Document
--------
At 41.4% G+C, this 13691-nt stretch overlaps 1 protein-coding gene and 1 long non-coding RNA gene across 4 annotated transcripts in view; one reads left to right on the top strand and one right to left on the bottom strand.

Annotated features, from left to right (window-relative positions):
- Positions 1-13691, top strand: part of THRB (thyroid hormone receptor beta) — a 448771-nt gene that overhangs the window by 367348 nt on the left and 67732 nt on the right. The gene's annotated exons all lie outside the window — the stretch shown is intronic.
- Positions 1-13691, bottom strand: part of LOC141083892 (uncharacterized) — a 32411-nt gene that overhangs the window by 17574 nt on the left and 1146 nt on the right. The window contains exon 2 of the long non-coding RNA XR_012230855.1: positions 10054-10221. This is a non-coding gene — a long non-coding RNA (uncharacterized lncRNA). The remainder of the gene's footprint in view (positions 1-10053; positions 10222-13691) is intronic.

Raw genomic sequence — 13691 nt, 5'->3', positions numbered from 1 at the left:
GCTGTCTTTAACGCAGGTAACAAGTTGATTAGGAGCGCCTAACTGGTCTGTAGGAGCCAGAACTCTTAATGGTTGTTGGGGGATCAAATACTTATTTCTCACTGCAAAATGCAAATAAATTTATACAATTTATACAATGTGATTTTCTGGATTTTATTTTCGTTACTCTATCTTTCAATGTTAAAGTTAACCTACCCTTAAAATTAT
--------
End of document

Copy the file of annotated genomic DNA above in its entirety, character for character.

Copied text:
At 41.4% G+C, this 13691-nt stretch overlaps 1 protein-coding gene and 1 long non-coding RNA gene across 4 annotated transcripts in view; one reads left to right on the top strand and one right to left on the bottom strand.

Annotated features, from left to right (window-relative positions):
- Positions 1-13691, top strand: part of THRB (thyroid hormone receptor beta) — a 448771-nt gene that overhangs the window by 367348 nt on the left and 67732 nt on the right. The gene's annotated exons all lie outside the window — the stretch shown is intronic.
- Positions 1-13691, bottom strand: part of LOC141083892 (uncharacterized) — a 32411-nt gene that overhangs the window by 17574 nt on the left and 1146 nt on the right. The window contains exon 2 of the long non-coding RNA XR_012230855.1: positions 10054-10221. This is a non-coding gene — a long non-coding RNA (uncharacterized lncRNA). The remainder of the gene's footprint in view (positions 1-10053; positions 10222-13691) is intronic.

Raw genomic sequence — 13691 nt, 5'->3', positions numbered from 1 at the left:
GCTGTCTTTAACGCAGGTAACAAGTTGATTAGGAGCGCCTAACTGGTCTGTAGGAGCCAGAACTCTTAATGGTTGTTGGGGGATCAAATACTTATTTCTCACTGCAAAATGCAAATAAATTTATACAATTTATACAATGTGATTTTCTGGATTTTATTTTCGTTACTCTATCTTTCAATGTTAAAGTTAACCTACCCTTAAAATTAT